Argh! USA.gov also lists some websites that are .org and .mil. Some obscure websites are still up with no government shutdown notice and some huge .gov sites are down for the count (NASA, NPS, NIST), so the rhyme or reason is confusing as to what sites are shutdown even though the White House issued "guidance."
According to a White House memorandum [pdf], government websites were to be flicked off during shutdown unless the site was connected with excepted activities, but even those sites should be “maintained at the lowest possible level.” The guidance states, “The mere benefit of continued access by the public to information about the agency's activities would not warrant the retention of personnel or the obligation of funds to maintain (or update) the agency's website.” In fact, the non-essential websites that were not connected with excepted activities were to be switched off even if “the cost of shutting down a website exceeds the cost of maintaining services.” Even if it costs more? That makes a lot of sense. But since when does the government always make a lot of sense?
These government websites were directed that “if an agency's website is shut down, users should be directed to a standard notice that the website is unavailable during the period of government shutdown.” Yet some sites have no message and others are completely unavailable as in the server can’t be found.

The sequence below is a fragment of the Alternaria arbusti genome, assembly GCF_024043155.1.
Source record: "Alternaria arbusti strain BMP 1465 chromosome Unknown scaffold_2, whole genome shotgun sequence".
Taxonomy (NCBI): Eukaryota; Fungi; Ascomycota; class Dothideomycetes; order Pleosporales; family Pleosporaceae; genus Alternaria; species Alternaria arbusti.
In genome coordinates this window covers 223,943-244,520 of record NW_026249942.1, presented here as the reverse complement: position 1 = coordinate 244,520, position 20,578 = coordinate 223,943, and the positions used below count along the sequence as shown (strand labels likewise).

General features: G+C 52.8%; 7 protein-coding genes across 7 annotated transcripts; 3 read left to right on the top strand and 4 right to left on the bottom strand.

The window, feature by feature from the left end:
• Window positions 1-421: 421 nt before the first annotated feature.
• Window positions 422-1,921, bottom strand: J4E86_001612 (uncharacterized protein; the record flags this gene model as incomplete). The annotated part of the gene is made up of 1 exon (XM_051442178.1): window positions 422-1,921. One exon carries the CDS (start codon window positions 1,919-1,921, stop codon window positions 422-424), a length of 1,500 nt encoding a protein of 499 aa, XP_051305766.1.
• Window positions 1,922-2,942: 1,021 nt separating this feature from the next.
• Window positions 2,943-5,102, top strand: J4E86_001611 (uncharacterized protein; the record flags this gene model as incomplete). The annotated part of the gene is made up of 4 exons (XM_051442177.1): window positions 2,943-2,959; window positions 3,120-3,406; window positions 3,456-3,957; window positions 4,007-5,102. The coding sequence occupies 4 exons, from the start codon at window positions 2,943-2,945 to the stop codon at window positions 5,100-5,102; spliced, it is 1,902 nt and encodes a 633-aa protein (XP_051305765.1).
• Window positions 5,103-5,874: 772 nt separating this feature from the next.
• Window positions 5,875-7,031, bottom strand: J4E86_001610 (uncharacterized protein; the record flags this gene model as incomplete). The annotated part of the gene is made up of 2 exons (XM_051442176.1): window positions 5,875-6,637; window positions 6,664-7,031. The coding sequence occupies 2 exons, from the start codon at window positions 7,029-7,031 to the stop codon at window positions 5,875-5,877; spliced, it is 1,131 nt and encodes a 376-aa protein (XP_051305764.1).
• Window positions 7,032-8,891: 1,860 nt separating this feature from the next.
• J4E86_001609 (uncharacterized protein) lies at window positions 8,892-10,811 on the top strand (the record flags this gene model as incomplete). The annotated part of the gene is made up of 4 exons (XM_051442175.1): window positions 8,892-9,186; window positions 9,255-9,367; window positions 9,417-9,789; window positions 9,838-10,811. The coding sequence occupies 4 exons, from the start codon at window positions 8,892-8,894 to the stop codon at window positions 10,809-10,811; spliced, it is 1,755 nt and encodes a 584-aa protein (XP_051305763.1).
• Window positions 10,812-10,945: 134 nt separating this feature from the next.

At one point, I spent several hours trying to limit the list of websites affected by the government shutdown to those dealing with cybersecurity or computer security. But that was also headache-inducing. For example, National Institute of Standards and Technology (NIST) states, “NIST Closed, NIST and Affiliated Web Sites Not Available.” Thank you Google cache for the list of NIST government security links, but many on the list are outdated, website moved, or non-existent.
Here's one such example: The NIST link to “Critical Infrastructure Assurance Office (CIAO)” first leads to “Oops! Google Chrome could not find www.ciao.gov. Did you mean: www.cia.gov?” Umm, no, so “let me Google for you,” shows “critical infrastructure” is hosted on DHS, but “Due to the lapse in federal funding, this website will not be actively managed.”
Somewhat frustrated about the massive amount of work hours going into this, and nowhere close to being able to answer how many .gov sites did the USA government DDoS or nearly deface, I found some related humor on GitHub that other geeks and coders might enjoy.
There is a repository of open source code released by the White House about a year ago for the functionality of WhiteHouse.gov and We The People. For confused non-coders, the White House blog previously stated, “one of the great things about open-source software is that anyone who wants to build something similar, or improve an existing application, can make a copy for themselves (known as ‘forking’) and even send us their improvements (called a ‘pull request’). And we really hope you’ll take advantage of that.”